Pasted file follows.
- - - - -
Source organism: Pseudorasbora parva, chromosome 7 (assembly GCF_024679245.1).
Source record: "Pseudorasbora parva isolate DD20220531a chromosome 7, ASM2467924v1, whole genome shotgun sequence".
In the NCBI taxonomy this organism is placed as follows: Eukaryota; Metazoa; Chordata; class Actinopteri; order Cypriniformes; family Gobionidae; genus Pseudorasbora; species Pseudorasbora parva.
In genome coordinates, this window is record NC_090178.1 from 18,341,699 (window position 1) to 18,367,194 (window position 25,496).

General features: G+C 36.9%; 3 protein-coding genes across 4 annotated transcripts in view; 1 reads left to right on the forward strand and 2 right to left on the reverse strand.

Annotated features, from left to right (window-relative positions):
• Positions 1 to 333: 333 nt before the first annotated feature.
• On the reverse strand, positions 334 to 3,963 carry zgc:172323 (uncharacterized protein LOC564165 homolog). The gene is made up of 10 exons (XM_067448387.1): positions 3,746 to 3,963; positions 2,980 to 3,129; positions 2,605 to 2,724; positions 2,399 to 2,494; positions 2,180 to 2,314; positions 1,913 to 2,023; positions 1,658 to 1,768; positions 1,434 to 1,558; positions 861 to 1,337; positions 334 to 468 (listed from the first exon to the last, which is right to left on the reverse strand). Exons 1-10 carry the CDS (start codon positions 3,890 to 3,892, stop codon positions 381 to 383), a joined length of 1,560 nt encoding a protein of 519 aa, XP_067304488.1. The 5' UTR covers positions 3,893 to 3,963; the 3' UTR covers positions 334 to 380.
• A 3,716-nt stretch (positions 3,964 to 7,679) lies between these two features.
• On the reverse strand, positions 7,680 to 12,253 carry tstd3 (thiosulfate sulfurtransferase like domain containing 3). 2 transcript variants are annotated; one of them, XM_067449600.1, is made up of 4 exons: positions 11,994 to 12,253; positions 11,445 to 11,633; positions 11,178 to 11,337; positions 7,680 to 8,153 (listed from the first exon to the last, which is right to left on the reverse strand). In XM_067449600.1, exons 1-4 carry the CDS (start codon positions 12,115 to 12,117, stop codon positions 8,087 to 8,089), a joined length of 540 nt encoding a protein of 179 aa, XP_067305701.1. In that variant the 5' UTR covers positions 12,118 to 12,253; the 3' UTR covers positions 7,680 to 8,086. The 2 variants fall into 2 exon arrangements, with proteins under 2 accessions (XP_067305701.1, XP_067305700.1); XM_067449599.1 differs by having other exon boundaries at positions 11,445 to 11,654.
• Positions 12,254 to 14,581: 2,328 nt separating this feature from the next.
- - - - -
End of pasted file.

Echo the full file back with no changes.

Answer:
Source organism: Pseudorasbora parva, chromosome 7 (assembly GCF_024679245.1).
Source record: "Pseudorasbora parva isolate DD20220531a chromosome 7, ASM2467924v1, whole genome shotgun sequence".
In the NCBI taxonomy this organism is placed as follows: Eukaryota; Metazoa; Chordata; class Actinopteri; order Cypriniformes; family Gobionidae; genus Pseudorasbora; species Pseudorasbora parva.
In genome coordinates, this window is record NC_090178.1 from 18,341,699 (window position 1) to 18,367,194 (window position 25,496).

General features: G+C 36.9%; 3 protein-coding genes across 4 annotated transcripts in view; 1 reads left to right on the forward strand and 2 right to left on the reverse strand.

Annotated features, from left to right (window-relative positions):
• Positions 1 to 333: 333 nt before the first annotated feature.
• On the reverse strand, positions 334 to 3,963 carry zgc:172323 (uncharacterized protein LOC564165 homolog). The gene is made up of 10 exons (XM_067448387.1): positions 3,746 to 3,963; positions 2,980 to 3,129; positions 2,605 to 2,724; positions 2,399 to 2,494; positions 2,180 to 2,314; positions 1,913 to 2,023; positions 1,658 to 1,768; positions 1,434 to 1,558; positions 861 to 1,337; positions 334 to 468 (listed from the first exon to the last, which is right to left on the reverse strand). Exons 1-10 carry the CDS (start codon positions 3,890 to 3,892, stop codon positions 381 to 383), a joined length of 1,560 nt encoding a protein of 519 aa, XP_067304488.1. The 5' UTR covers positions 3,893 to 3,963; the 3' UTR covers positions 334 to 380.
• A 3,716-nt stretch (positions 3,964 to 7,679) lies between these two features.
• On the reverse strand, positions 7,680 to 12,253 carry tstd3 (thiosulfate sulfurtransferase like domain containing 3). 2 transcript variants are annotated; one of them, XM_067449600.1, is made up of 4 exons: positions 11,994 to 12,253; positions 11,445 to 11,633; positions 11,178 to 11,337; positions 7,680 to 8,153 (listed from the first exon to the last, which is right to left on the reverse strand). In XM_067449600.1, exons 1-4 carry the CDS (start codon positions 12,115 to 12,117, stop codon positions 8,087 to 8,089), a joined length of 540 nt encoding a protein of 179 aa, XP_067305701.1. In that variant the 5' UTR covers positions 12,118 to 12,253; the 3' UTR covers positions 7,680 to 8,086. The 2 variants fall into 2 exon arrangements, with proteins under 2 accessions (XP_067305701.1, XP_067305700.1); XM_067449599.1 differs by having other exon boundaries at positions 11,445 to 11,654.
• Positions 12,254 to 14,581: 2,328 nt separating this feature from the next.